Update on GP Petition

As you may know, I launched a petition a few weeks ago regarding a scheme in which GP’s are rewarded for diagnosing certain conditions over others. It’s an unethical, immoral and unsafe practice – encouraging doctors financially to diagnose one condition over another can only lead to misdiagnosis, ill health and potential deaths. Most people aren’t even aware of this system.

(If you haven’t seen it already, then please read and sign the petition if you are in the UK, and share it widely. Thank you in advance for your support.)

I put a Freedom of Information request to the government which stated ““Under the Freedom of Information Act, I would like you to provide me with information on any and all schemes which financially reward any medical staff/departments/GP practices for testing, diagnosing or treating certain conditions, and any and all schemes which fine any medical staff/departments/GP practices for testing, diagnosing or treating any conditions.”

I have now received a reply, this is it:

Dear Ms Milligan,  

Thank you for your request of 20th December 2015 under the Freedom of Information Act (2000).  I can confirm that the Department holds some information relevant to your request.  However, as the information held by the Department is in the public domain, we will under Section 21 of the FOI Act (information accessible to the applicant by other means) refer you to the published source.    

The Quality and Outcomes Framework (QOF) is a voluntary incentive scheme for GP practices in the UK. The QOF rewards contractors for the provision of quality care and helps to standardise improvements in the delivery of primary medical services.   The QOF contains groups of indicators, against which practices score points according to their level of achievement. Practices aim to deliver high quality care across a range of areas, for which they score points. The higher the score, the higher the financial reward for the practice. The final payment is adjusted to take account of the practice list size and disease prevalence. The results are published annually and the indicators are reviewed, with some being retired and new ones added.   Details of the indicators and the performance of participating practices can be found on the Health and Social Care Information Centre’s website at http://www.hscic.gov.uk/qof.    

You may also wish to contact NHS England, who may hold information relevant to your request.  Details on how to request information from NHS England under the Freedom of Information Act (2000) is available at:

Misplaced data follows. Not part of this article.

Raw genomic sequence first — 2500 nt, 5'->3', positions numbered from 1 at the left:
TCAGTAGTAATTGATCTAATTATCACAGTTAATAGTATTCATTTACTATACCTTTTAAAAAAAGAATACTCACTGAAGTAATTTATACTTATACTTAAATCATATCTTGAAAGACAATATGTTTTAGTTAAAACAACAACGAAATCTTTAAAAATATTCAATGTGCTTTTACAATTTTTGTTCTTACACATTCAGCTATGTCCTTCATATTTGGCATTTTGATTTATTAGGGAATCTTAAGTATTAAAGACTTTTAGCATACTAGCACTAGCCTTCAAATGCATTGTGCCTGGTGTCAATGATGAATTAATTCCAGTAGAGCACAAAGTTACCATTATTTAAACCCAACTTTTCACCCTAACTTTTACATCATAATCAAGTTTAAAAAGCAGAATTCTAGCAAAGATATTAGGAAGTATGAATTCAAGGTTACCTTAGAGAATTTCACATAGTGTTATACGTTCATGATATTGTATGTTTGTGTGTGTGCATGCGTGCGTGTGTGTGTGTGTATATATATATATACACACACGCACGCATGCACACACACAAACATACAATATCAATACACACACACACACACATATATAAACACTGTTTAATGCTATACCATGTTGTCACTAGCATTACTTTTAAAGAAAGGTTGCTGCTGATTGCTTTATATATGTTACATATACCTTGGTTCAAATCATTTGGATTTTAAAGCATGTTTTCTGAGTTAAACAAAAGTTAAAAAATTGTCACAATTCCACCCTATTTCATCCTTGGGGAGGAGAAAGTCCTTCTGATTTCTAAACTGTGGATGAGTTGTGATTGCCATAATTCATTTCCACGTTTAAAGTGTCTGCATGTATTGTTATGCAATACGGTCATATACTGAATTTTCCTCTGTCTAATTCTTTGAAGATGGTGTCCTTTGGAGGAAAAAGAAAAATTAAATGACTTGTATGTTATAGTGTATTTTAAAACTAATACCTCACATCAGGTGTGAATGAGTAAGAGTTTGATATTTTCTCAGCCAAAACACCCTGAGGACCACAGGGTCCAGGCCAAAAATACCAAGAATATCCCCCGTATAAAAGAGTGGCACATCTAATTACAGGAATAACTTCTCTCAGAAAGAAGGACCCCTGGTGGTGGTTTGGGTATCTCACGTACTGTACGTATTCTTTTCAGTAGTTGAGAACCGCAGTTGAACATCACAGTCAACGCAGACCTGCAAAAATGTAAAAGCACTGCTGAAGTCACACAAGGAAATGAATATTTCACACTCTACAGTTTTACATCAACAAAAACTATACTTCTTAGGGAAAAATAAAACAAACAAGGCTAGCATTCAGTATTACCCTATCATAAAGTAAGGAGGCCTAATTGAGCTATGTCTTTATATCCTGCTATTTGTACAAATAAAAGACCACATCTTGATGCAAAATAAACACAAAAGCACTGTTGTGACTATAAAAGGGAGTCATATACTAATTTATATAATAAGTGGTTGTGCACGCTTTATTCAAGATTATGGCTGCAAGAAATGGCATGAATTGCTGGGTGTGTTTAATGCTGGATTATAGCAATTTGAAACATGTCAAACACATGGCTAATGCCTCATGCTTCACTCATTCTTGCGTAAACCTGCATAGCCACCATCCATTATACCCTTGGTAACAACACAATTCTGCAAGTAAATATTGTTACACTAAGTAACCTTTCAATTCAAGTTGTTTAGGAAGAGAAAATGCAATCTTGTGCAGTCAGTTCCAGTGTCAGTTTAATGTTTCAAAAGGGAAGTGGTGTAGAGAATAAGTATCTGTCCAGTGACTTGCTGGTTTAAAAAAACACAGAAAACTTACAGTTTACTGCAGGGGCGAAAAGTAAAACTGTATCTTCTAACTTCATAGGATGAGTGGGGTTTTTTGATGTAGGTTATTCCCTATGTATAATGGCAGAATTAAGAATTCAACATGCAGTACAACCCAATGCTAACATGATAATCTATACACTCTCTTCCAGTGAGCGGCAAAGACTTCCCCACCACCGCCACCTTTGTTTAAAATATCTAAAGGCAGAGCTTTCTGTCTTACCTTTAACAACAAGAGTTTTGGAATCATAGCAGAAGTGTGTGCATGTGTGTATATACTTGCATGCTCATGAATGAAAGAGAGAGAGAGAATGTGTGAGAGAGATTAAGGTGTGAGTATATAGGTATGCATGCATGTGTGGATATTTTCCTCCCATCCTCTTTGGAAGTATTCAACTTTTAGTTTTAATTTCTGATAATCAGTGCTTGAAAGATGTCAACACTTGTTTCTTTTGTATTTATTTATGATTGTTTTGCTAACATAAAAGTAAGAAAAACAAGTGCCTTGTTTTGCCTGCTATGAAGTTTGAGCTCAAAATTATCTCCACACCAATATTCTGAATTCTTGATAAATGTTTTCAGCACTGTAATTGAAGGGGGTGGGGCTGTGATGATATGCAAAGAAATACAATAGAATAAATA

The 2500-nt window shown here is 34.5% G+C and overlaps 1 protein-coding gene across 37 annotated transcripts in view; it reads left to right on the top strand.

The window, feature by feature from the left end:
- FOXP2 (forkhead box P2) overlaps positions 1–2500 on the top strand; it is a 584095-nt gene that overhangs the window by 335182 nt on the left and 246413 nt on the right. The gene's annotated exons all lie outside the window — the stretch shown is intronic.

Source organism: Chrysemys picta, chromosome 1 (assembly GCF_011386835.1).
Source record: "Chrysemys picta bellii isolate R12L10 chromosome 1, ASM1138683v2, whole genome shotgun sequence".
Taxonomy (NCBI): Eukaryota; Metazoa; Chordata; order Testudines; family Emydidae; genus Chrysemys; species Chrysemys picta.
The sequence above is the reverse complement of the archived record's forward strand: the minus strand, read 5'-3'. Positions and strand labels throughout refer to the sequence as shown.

http://www.england.nhs.uk/contact-us/foi.

I will be sending a request direct to NHS England also, with the same request for information, I will let you know what their response is.

I find it so wrong that the very people who spend so many years training to save lives, would wish to be part of a scheme which is so dangerous. The claim is that this scheme will enourage GPs to better treat their patients and improve overall health but how can this be so? If a patient comes in with ten symptoms and is immediately judged by the fact they look overweight, how can that help them? They could have any one of a million medical conditions, but the immediate diagnosis is ‘overweight’. Which conveniently nets the GP £160. I myself was diagnosed as overweight, diabetic and depressed – a nice payment of £480 to the GPs – and I am not any of those things, I actually have an entirely unconnected medical condition! And I know of many other people who have been misdiagnosed in the same way.

This system is seriously flawed, and leaves patients at risk of health complications, further illness or injury, or death.

So please sign this petition, and share it on all your social networks, email to your colleagues, friends and family. Let’s get this system reviewed and overhauled – let’s make sure that if there has to be an incentive for GP’s to treat us, that the incentive is to make us well, and not for their own financial gain.

Please read and sign the petition here.

Thank you.

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